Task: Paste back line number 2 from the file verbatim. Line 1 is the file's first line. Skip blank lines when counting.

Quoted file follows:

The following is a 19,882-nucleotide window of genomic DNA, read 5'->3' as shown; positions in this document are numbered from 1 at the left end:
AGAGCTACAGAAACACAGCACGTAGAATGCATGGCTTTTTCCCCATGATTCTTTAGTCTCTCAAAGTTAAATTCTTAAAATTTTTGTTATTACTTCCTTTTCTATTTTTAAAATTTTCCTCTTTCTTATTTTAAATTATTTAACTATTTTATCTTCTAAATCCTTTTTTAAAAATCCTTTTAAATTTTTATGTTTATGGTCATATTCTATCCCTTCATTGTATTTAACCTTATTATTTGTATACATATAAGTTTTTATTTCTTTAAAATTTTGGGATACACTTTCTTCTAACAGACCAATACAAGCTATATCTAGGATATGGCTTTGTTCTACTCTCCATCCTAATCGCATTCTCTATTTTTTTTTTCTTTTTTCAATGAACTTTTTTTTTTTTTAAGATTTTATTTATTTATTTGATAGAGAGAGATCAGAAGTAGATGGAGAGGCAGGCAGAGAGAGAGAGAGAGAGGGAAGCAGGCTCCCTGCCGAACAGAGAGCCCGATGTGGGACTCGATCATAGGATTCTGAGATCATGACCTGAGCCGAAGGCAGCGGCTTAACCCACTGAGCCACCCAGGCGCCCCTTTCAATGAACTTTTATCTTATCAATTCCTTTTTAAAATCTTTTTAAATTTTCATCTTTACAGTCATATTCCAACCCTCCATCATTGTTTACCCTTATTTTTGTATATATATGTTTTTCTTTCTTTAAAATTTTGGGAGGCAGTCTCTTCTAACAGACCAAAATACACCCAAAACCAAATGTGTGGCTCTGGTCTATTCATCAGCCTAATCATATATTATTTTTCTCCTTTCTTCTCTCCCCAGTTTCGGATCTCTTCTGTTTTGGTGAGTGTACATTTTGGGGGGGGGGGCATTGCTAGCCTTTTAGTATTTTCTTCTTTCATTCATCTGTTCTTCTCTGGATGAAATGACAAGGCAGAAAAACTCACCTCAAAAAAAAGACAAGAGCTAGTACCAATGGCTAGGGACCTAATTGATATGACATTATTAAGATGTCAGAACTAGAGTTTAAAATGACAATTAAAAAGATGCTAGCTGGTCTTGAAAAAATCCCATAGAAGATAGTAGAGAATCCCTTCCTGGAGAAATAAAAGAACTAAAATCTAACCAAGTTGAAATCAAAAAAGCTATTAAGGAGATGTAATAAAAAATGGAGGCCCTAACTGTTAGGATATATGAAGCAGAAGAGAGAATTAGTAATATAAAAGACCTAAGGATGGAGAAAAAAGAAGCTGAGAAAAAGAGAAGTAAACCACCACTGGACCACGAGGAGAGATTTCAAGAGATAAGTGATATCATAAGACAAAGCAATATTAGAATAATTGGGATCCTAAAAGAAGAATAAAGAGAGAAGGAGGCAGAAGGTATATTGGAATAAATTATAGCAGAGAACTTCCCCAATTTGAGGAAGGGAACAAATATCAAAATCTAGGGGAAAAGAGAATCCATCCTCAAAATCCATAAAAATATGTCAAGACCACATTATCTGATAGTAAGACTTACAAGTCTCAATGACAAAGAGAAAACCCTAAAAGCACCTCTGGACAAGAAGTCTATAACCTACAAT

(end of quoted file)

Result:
AGAGCTACAGAAACACAGCACGTAGAATGCATGGCTTTTTCCCCATGATTCTTTAGTCTCTCAAAGTTAAATTCTTAAAATTTTTGTTATTACTTCCTTTTCTATTTTTAAAATTTTCCTCTTTCTTATTTTAAATTATTTAACTATTTTATCTTCTAAATCCTTTTTTAAAAATCCTTTTAAATTTTTATGTTTATGGTCATATTCTATCCCTTCATTGTATTTAACCTTATTATTTGTATACATATAAGTTTTTATTTCTTTAAAATTTTGGGATACACTTTCTTCTAACAGACCAATACAAGCTATATCTAGGATATGGCTTTGTTCTACTCTCCATCCTAATCGCATTCTCTATTTTTTTTTTCTTTTTTCAATGAACTTTTTTTTTTTTTAAGATTTTATTTATTTATTTGATAGAGAGAGATCAGAAGTAGATGGAGAGGCAGGCAGAGAGAGAGAGAGAGAGGGAAGCAGGCTCCCTGCCGAACAGAGAGCCCGATGTGGGACTCGATCATAGGATTCTGAGATCATGACCTGAGCCGAAGGCAGCGGCTTAACCCACTGAGCCACCCAGGCGCCCCTTTCAATGAACTTTTATCTTATCAATTCCTTTTTAAAATCTTTTTAAATTTTCATCTTTACAGTCATATTCCAACCCTCCATCATTGTTTACCCTTATTTTTGTATATATATGTTTTTCTTTCTTTAAAATTTTGGGAGGCAGTCTCTTCTAACAGACCAAAATACACCCAAAACCAAATGTGTGGCTCTGGTCTATTCATCAGCCTAATCATATATTATTTTTCTCCTTTCTTCTCTCCCCAGTTTCGGATCTCTTCTGTTTTGGTGAGTGTACATTTTGGGGGGGGGGGCATTGCTAGCCTTTTAGTATTTTCTTCTTTCATTCATCTGTTCTTCTCTGGATGAAATGACAAGGCAGAAAAACTCACCTCAAAAAAAAGACAAGAGCTAGTACCAATGGCTAGGGACCTAATTGATATGACATTATTAAGATGTCAGAACTAGAGTTTAAAATGACAATTAAAAAGATGCTAGCTGGTCTTGAAAAAATCCCATAGAAGATAGTAGAGAATCCCTTCCTGGAGAAATAAAAGAACTAAAATCTAACCAAGTTGAAATCAAAAAAGCTATTAAGGAGATGTAATAAAAAATGGAGGCCCTAACTGTTAGGATATATGAAGCAGAAGAGAGAATTAGTAATATAAAAGACCTAAGGATGGAGAAAAAAGAAGCTGAGAAAAAGAGAAGTAAACCACCACTGGACCACGAGGAGAGATTTCAAGAGATAAGTGATATCATAAGACAAAGCAATATTAGAATAATTGGGATCCTAAAAGAAGAATAAAGAGAGAAGGAGGCAGAAGGTATATTGGAATAAATTATAGCAGAGAACTTCCCCAATTTGAGGAAGGGAACAAATATCAAAATCTAGGGGAAAAGAGAATCCATCCTCAAAATCCATAAAAATATGTCAAGACCACATTATCTGATAGTAAGACTTACAAGTCTCAATGACAAAGAGAAAACCCTAAAAGCACCTCTGGACAAGAAGTCTATAACCTACAAT